Roy Halladay tossed eight innings of two-run ball in a rain-soaked 8-6 win over the Marlins on Friday night. Halladay threw exactly 100 pitches, striking out four without issuing a walk. The Marlins scored four in the ninth off David Herndon to cut it close, but Ryan Madson was able to come in and secure the final two outs.
Todd Zolecki of MLB.com relays what is perhaps the most odd statistic of the night:
So let’s compare Halladay and Lee after their first three starts with
Lee: 3-0, 1.13 ERA.
Halladay: 3-0, 1.13 ERA.
No joke. They have pitched almost exactly the same. Lee allowed 16 hits,
three runs and six walks and struck out 23 in 24 innings. He had one
complete game. Halladay allowed 21 hits, three runs and two walks and
struck out 21 in 24 innings. He also had one complete game.
It’s safe to say Halladay would have had a second complete game if it wasn’t a rainy night in April. There’s obviously a long way to go, with plenty of variables at play, but Halladay’s win potential in Philadelphia is positively scary.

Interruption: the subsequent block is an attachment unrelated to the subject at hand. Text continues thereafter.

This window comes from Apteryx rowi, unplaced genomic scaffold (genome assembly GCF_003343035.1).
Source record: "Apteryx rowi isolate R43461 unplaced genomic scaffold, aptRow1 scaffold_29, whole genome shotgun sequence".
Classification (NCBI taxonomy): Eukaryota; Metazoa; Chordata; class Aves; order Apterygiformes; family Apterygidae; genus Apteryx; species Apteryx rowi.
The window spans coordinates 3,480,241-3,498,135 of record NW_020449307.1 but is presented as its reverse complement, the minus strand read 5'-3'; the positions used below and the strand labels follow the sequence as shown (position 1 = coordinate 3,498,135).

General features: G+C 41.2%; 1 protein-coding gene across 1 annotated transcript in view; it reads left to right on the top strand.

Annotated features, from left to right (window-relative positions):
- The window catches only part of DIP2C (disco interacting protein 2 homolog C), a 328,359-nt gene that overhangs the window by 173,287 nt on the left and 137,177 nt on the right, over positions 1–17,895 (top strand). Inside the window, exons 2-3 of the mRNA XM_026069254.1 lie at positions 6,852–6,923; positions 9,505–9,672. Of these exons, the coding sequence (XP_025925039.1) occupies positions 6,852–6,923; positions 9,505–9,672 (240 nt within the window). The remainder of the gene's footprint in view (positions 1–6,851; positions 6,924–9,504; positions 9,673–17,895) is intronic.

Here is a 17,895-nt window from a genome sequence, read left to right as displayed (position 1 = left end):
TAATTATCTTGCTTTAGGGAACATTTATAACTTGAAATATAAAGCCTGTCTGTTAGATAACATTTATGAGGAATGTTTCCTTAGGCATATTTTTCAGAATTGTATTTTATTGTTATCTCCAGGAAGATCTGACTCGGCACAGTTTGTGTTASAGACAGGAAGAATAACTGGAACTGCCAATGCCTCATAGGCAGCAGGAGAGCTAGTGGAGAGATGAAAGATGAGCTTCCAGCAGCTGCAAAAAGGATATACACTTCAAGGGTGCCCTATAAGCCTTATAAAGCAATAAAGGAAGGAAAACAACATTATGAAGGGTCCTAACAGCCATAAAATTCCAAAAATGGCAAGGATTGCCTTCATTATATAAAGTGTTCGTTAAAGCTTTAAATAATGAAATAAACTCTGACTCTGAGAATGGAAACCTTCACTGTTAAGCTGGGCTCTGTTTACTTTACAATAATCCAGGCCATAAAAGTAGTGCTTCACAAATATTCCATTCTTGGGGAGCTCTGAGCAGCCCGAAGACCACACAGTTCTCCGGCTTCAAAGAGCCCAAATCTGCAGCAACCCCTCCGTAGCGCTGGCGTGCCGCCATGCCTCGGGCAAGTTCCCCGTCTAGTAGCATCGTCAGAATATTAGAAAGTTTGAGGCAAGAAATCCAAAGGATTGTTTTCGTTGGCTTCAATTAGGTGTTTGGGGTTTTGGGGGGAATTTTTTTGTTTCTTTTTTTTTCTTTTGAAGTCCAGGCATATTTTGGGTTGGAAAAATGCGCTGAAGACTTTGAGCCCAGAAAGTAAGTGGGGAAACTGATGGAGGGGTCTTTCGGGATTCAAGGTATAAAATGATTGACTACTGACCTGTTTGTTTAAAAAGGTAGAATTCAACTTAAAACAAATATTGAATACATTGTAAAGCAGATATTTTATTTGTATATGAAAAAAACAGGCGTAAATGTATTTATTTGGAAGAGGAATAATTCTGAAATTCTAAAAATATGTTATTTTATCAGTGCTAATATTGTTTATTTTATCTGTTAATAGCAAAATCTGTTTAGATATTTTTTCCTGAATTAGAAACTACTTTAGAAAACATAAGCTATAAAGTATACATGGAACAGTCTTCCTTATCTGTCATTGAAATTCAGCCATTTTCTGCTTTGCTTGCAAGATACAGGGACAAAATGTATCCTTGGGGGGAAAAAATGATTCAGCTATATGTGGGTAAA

In the seemingly never-ending trend of front office officials getting new titles, the Cleveland Indians just announced that General Manager Chris Antonetti has been promoted to President of Baseball Operations and Mike Chernoff is now the GM.
Antonetti has been the Tribe’s GM for the past five years and is moving up in the wake of team president Mark Shapiro moving on to Toronto. Shapiro, however, also held business side responsibilities which Antonetti will not assume. Meaning, as before, he will be the top guy on baseball ops decisions, albeit with a grander title.
Chernoff has been an assistant GM for five years and has been with the organization for the past 12 years. As many new GMs these days he will, functionally speaking, still be an assistant when it comes to baseball decisions.
Yoenis Cespedes, who took a pitch off his hand last week, scaring the bejesus out of Mets fans, said today that he’s “100 percent ready” for the NLDS against the Dodgers.
He sat out Thursday and then went 2-for-7 with a double and a walk in the Mets’ remaining games. While he only had bruises on those fingers, pain and discomfort have, in the past affected guys who have been hit on the hands, messing with grip and power. Cesepdes saying that’s not an issue is a good thing.